Jamie seasons the pork with salt and ground coriander (from a height, which is important because it distributes the salt and spices more evenly).  The one time I don’t mind the “SAFETY FIRST!” message is when it alerts folks about washing hands after handling raw meat. Jamie is also working with the pork on a piece of thick kitchen paper, so it can be thrown out when the pork goes into the pan.

Jamie cooks the now seasoned pork in a tablespoon of olive oil on medium high heat for 2½ minutes on each side. (He uses his hand to move the meat around. No warning. I guess the food police blinked.)

Into a not particularly impressive-looking blender, Jamie adds a bunch of fresh cilantro. Next he adds some Scotch bonnet, telling us he loves the apricot-y flavor. He uses an entire half, but warns us to start with less. A “SAFETY FIRST!”  message warns us about touching our eyes after handling hot peppers. Okay, I don’t mind this one either and I would even have added something about wearing gloves.

Jamie adds more things to the blender - a bunch of mint, allspice, ginger, 6 squished tomatoes, 4 spring onions and 4 pressed cloves of garlic. He adds a tablespoon of soy sauce to enhance the flavor and a heaped tablespoon of honey. He turns it on and nothing happens. The blender is on, but nothing is moving. (Ahem! What did I say about the blender looking dicey?)

Jamie adds a bit of water (I think he was supposed to do that at the beginning) and says that will get it going. STILL NOTHING. Then he tips the blender (while it’s on) to get a deeper pool of liquid around the blade and finally it blends the whole thing. AFTER it’s smooth, he realizes he forgot the 2 tablespoons of vinegar which would have helped matters. Of course, we should add that first, and then less water will be needed to get things moving.

He turns the prettily browning pork filets, mopping up the juices as he turns them. 

“SAFETY FIRST!” tells us to wash our hands thoroughly after handling peppers. Huh? THEN it’s really too late. The trick is not to let them touch your skin in the first place.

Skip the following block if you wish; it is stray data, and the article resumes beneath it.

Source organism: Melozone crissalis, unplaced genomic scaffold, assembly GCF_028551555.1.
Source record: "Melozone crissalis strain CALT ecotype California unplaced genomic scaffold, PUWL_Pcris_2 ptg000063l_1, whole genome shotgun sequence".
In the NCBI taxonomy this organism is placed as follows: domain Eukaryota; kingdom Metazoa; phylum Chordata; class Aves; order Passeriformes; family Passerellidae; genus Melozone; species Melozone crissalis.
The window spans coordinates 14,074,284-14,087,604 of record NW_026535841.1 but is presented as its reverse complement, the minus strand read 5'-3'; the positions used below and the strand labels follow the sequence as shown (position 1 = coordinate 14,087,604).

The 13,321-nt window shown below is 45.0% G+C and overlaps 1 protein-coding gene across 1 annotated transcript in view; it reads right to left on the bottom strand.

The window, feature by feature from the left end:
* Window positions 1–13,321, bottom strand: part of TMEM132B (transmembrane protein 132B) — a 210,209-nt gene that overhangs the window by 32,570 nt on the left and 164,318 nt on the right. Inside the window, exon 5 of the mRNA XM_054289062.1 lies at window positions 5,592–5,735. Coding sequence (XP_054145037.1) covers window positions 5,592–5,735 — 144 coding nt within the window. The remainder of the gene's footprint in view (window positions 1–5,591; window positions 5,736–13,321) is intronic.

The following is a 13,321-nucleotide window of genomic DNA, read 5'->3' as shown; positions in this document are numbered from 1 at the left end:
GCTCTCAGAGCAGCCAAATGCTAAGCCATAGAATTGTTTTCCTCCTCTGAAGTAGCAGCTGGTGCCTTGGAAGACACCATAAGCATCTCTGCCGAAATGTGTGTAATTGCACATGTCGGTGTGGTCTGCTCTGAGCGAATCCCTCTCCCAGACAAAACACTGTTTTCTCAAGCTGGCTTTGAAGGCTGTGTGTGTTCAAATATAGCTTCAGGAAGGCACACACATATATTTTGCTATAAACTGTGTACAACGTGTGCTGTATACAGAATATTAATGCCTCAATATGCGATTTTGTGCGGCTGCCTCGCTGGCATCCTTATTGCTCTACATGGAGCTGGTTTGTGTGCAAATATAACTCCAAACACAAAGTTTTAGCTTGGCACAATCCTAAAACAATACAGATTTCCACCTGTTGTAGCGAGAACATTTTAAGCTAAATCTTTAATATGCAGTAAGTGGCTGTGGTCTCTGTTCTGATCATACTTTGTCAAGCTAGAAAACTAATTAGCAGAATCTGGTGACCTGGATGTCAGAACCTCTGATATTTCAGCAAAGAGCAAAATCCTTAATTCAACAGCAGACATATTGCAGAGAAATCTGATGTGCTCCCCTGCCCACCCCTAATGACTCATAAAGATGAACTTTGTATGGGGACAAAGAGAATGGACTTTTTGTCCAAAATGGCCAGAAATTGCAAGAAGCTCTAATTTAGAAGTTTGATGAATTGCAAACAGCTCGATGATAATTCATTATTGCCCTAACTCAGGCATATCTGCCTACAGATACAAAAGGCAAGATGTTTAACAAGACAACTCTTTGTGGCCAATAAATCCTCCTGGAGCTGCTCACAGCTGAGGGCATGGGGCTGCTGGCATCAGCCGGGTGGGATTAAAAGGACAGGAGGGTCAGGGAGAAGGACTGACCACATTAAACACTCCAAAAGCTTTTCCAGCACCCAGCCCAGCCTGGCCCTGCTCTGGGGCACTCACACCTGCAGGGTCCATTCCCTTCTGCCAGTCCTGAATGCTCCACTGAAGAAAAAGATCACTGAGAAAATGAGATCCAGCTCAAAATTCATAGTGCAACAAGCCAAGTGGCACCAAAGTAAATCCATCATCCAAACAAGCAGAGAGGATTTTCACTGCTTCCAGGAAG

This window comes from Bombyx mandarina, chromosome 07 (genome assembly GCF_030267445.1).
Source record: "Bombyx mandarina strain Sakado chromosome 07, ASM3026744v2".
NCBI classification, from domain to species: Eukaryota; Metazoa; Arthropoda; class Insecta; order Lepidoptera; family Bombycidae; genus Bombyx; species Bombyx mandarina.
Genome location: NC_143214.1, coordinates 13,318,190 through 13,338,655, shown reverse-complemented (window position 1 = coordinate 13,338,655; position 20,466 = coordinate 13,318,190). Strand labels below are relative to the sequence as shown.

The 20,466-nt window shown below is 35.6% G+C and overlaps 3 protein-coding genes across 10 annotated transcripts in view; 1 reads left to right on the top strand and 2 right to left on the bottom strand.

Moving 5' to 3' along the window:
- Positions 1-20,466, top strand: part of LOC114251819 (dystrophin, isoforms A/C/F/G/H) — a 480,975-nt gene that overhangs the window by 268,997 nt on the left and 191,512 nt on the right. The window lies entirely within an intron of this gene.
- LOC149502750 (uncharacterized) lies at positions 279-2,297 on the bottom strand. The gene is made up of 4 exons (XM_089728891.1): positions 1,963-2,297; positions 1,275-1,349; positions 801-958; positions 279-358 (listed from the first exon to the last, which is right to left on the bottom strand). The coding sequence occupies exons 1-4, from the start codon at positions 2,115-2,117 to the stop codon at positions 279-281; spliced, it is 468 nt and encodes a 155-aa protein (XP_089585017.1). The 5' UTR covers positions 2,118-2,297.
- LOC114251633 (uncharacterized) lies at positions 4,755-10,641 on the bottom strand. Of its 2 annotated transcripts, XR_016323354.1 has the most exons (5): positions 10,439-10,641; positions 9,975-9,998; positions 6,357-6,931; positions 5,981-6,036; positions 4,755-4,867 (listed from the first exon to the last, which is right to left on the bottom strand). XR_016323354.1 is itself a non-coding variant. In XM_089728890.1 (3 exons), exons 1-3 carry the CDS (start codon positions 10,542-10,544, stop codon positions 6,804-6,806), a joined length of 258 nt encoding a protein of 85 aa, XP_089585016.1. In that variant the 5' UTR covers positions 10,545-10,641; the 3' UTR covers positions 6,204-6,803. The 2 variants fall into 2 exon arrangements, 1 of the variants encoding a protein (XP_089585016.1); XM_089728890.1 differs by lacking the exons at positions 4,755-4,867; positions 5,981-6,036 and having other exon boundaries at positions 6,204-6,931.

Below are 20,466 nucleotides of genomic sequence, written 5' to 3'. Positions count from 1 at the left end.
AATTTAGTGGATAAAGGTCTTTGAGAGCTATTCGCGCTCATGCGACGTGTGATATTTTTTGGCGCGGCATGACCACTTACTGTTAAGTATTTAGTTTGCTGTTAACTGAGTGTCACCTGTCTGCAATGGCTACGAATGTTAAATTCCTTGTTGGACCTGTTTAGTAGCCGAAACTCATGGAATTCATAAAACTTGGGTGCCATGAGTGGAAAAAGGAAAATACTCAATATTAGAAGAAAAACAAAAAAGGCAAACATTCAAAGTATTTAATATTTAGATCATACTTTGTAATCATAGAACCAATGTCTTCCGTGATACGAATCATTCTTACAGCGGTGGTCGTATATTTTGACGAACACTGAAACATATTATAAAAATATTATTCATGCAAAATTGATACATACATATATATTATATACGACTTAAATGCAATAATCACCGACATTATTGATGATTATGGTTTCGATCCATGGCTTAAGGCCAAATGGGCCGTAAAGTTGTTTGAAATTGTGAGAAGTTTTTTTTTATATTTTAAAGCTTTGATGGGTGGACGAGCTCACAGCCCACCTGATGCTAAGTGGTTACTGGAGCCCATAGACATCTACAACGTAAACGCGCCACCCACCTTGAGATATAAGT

What SHOULD you do if you DO get burned by hot peppers or chilies? Immediately coat your hands (as if you were washing them) with olive or vegetable oil and then wash it off with a thick layer of dishwashing liquid. It helps A LOT, but nothing is better than a complete barrier of plastic gloves or even plastic baggies attached with rubber bands. (Luckily, most of us are not taping television shows and no one can see the crazy things that go on in the kitchen.)

Jamie takes out the pork and adds the jerk sauce from the (jerky) blender to the pan and stirs it into all those drippings. He reduces it a bit.

Back to the salad, he adds lots of ingredients separately (and undressed) to the tortilla salad bowl. First, whole romaine leaves, then a pile of the grilled corn cut from the cob (“SAFETY FIRST! Be careful with the knife"…Ya think?) Then a pile of “garden cress” , which isn’t watercress and isn’t alfalfa sprouts, but in between those in size. He adds some chopped tomatoes and a squeeze of lime and pours a bit of olive oil and salt on top. “The olive oil will have a nice little journey all the way down.” I do love Jamie. 

Just as I’m thinking that I would like all those salad ingredients more if they were dressed BEFORE they went into the tortilla bowl, Jamie says that you may smash and mix it all up before serving. Well! THAT answers THAT. I also like that he thinks of this salad as being kind of a salsa too, with all its freshness and crunch. What’s not to like?

Jamie adds the pork back to the reduced jerk sauce and then plates it on the edge of the platter with his tortilla salad bowl. He tops it with a bit of yogurt and he’s done (in fifteen minutes).